As I keyed the microphone on the earpiece to my radio to tell my son that the two 11 month old pups were barking on the coyote I was reminded that it was the first ever coyote track they ever smelled. Being their first time as with all dogs I have trained over the last 50 years, they did have some losses.
Being in a training pen, they did have the opportunities to chase several other ones also. Both the male and the female were able to sight chase a coyote for at least 200 yards on several occasions. That in itself really added to their drive and desire to catch the coyote. With three other dogs in the pen, we had two and three chases going at the same time.
As their paths crossed and the tracks all got confusing to us as observers, one can only imagine what the dogs had to put up with. In the next three hours, I could see that the young male was faster on the track than his sister. However, she did not over run it as much as him because she was more of a tracker.
When all was done for the day, the two young dogs were impressive for their first trip. The next day when I went to check on them in the morning, all was well except for the young male. He was lying flat on his side and could not even lift his head.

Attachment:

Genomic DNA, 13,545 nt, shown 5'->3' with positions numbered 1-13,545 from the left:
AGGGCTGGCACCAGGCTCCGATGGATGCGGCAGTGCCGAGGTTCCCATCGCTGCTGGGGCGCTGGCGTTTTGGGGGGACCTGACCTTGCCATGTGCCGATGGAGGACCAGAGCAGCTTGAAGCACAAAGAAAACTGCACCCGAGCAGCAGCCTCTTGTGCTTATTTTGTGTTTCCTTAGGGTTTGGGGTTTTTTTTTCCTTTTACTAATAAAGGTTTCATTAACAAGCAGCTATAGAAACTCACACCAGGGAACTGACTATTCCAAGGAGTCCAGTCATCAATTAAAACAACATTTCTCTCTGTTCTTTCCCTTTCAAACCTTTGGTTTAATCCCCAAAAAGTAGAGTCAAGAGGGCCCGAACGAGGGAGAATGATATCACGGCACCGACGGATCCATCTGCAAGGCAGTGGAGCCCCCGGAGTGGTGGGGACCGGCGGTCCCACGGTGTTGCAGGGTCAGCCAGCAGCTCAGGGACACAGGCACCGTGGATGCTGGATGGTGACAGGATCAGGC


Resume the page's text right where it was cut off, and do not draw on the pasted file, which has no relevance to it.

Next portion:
According to the GPS he had run a little over 15 miles in 2 and half hours. He had not been out of the pen to run any game at all for 2 months and I suspected he might have over done it trying to keep up with his father, which was in better shape due to hunting 2-3 days a week.
I remembered when they were loading in the truck he and his dad were on the same leash and the pup tried to jump onto the tailgate and could not get the whole way up because of the short hook up on the double snaps. Because of this, I was worried about some kind back injury. Trying to lift him in any way made him cry with pain.
Upon calling different hounds men, the overall conclusion was a muscle problem. I was told he needed recharged with electrolytes. Working at Lion Country Supply, I bought a bottle of Pet-A-Lyte. The first dose was administered right down his throat with a syringe. A few hours later could lift his head so I mixed it in his bowl with moist canned dog food.
By the next day, he could get up on his front feet but when I helped him get on all four his back legs would give out and he would fall over. Three doses a day in canned dog food for the next two days and he was out in the dog run walking around. That was two weeks ago and now you would not even know he had that problem.
I train hard and I hunt even harder. Pet-A-Lyte is a part of my dogs’ well-being. After hunting and training, they get Pet-A-Lyte so I do not have to worry about my dog’s get up and go.